Elon Musk has terminated his $44bn (£36bn) bid to buy Twitter, alleging multiple breaches of the merger agreement.
Gatekeepers News reports that Musk on Friday accused the company of “misleading” statements about the number of fake accounts, a regulatory filing showed.
The development is the latest twist in the controversy that follows the world’s richest person’s decision to buy Twitter in April.
Musk said he had backed out because Twitter failed to provide sufficient information on the number of spam and fake accounts.
Meanwhile, Twitter said it plans to pursue legal action to enforce the agreement, as Musk faces a $1bn (£830m) break-up fee and a possible lawsuit by opting out.
In May, the billionaire businessman said the deal was “temporarily on hold” as he was awaiting data on the number of fake and spam accounts on Twitter.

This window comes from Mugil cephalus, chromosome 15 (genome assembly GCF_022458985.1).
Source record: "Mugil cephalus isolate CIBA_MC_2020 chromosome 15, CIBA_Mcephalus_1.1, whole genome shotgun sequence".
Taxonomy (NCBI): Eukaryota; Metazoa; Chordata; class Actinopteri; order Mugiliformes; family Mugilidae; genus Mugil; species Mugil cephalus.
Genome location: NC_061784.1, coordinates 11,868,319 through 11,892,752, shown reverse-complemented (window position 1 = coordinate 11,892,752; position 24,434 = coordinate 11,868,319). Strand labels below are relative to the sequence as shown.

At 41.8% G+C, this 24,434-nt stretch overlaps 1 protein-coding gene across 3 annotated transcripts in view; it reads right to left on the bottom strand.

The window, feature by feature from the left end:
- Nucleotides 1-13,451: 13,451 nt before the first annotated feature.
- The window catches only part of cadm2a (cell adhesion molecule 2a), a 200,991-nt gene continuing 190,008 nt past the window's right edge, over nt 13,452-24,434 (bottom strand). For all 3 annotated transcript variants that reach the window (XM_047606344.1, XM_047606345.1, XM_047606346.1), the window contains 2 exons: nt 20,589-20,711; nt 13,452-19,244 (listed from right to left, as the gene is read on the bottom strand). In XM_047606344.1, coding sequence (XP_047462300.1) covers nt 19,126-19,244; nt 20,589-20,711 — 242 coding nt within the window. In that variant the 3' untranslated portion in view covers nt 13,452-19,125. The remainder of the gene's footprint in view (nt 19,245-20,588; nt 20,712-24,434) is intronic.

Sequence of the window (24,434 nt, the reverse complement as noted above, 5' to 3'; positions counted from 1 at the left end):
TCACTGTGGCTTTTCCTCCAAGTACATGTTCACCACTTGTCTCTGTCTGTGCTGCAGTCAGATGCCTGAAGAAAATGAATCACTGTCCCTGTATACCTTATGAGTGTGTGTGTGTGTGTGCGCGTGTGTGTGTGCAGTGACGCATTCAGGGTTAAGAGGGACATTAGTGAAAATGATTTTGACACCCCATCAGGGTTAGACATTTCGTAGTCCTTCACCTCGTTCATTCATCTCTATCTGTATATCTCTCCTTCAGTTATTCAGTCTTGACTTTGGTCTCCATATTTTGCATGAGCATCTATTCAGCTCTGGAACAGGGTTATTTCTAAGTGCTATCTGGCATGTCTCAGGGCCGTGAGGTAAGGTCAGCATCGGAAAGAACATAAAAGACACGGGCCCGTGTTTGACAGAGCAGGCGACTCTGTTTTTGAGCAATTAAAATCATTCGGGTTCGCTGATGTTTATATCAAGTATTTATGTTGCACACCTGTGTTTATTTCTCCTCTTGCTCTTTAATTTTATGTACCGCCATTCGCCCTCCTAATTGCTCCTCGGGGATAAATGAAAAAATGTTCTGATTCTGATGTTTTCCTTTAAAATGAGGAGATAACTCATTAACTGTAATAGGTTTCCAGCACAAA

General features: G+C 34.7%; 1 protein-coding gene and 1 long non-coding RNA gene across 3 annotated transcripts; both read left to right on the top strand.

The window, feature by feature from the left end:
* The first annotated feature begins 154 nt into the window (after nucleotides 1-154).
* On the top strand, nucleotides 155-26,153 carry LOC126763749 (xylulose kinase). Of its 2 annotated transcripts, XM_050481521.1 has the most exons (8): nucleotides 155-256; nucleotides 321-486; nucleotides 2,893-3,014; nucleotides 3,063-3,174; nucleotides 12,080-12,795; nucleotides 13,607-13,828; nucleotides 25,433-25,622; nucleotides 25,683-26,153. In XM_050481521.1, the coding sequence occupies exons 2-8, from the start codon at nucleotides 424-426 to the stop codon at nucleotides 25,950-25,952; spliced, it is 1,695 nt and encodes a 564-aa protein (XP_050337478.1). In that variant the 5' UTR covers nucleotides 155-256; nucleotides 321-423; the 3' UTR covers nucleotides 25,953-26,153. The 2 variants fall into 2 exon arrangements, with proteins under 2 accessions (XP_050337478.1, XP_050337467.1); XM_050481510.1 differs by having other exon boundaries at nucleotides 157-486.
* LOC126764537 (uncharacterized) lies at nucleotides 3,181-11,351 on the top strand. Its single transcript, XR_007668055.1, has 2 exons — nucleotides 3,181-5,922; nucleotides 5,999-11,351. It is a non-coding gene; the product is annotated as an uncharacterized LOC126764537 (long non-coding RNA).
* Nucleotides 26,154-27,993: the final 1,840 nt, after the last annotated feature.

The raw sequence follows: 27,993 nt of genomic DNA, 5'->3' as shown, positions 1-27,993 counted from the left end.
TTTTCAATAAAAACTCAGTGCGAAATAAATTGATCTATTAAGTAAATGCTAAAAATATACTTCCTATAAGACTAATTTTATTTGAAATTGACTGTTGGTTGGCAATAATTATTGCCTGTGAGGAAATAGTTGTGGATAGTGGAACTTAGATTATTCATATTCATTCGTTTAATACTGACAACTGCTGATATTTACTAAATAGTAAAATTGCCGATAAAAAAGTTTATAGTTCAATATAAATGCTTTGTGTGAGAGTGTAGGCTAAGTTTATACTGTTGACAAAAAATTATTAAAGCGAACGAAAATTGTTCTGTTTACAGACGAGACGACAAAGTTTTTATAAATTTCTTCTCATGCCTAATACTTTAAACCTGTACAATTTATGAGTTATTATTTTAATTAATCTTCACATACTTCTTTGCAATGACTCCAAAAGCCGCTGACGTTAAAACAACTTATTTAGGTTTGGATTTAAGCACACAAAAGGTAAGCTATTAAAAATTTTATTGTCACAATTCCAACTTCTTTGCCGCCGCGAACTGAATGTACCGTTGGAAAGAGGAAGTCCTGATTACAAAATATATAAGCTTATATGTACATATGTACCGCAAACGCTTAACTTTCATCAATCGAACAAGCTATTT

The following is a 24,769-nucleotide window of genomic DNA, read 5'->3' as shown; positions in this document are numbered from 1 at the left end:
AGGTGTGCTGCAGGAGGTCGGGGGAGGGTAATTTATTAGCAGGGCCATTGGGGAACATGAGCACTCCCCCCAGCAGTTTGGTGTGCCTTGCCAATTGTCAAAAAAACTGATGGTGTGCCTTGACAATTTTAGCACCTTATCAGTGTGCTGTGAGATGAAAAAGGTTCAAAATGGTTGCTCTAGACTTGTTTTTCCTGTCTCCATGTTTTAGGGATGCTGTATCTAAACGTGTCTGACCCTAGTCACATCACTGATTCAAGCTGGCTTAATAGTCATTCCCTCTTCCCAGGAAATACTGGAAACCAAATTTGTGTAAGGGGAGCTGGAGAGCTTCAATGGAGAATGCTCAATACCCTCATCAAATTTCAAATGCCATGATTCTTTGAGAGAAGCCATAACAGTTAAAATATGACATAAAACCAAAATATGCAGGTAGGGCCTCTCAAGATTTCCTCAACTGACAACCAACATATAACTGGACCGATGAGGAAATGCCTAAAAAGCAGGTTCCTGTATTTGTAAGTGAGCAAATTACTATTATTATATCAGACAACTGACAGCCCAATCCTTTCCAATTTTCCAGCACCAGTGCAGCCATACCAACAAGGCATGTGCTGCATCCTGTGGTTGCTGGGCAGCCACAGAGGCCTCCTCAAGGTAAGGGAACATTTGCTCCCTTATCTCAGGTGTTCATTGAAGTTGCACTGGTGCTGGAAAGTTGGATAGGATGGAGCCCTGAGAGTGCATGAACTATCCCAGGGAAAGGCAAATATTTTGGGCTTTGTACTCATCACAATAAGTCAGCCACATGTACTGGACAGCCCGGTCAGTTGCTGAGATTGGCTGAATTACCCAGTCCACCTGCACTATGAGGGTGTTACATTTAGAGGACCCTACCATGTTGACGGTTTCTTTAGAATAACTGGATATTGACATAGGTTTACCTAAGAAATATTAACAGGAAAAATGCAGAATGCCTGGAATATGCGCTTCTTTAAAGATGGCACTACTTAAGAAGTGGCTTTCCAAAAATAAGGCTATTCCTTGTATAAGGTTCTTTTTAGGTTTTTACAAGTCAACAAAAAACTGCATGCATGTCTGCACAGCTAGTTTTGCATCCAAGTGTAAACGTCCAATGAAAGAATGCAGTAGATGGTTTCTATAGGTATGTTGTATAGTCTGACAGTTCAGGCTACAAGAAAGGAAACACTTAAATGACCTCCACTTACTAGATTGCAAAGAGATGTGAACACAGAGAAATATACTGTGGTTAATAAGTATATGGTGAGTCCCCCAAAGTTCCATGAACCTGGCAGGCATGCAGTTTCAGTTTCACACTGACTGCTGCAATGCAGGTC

Musk had asked for evidence to back the company’s assertion that spam and bot accounts make up less than 5% of its total users.
In a letter, his lawyer said Twitter had failed or refused to provide this information.
“Mr. Musk is terminating the Merger Agreement because Twitter is in material breach of multiple
provisions of that Agreement, and appears to have made false and misleading representations upon which Mr. Musk relied when entering into the Merger Agreement,” the letter read.
Spam accounts are designed to spread information to large numbers of people and manipulate the way they interact with the platform. On Thursday, Twitter said it removed around 1 million spam accounts each day.
Musk believes that bots could account for 20% or more of Twitter users.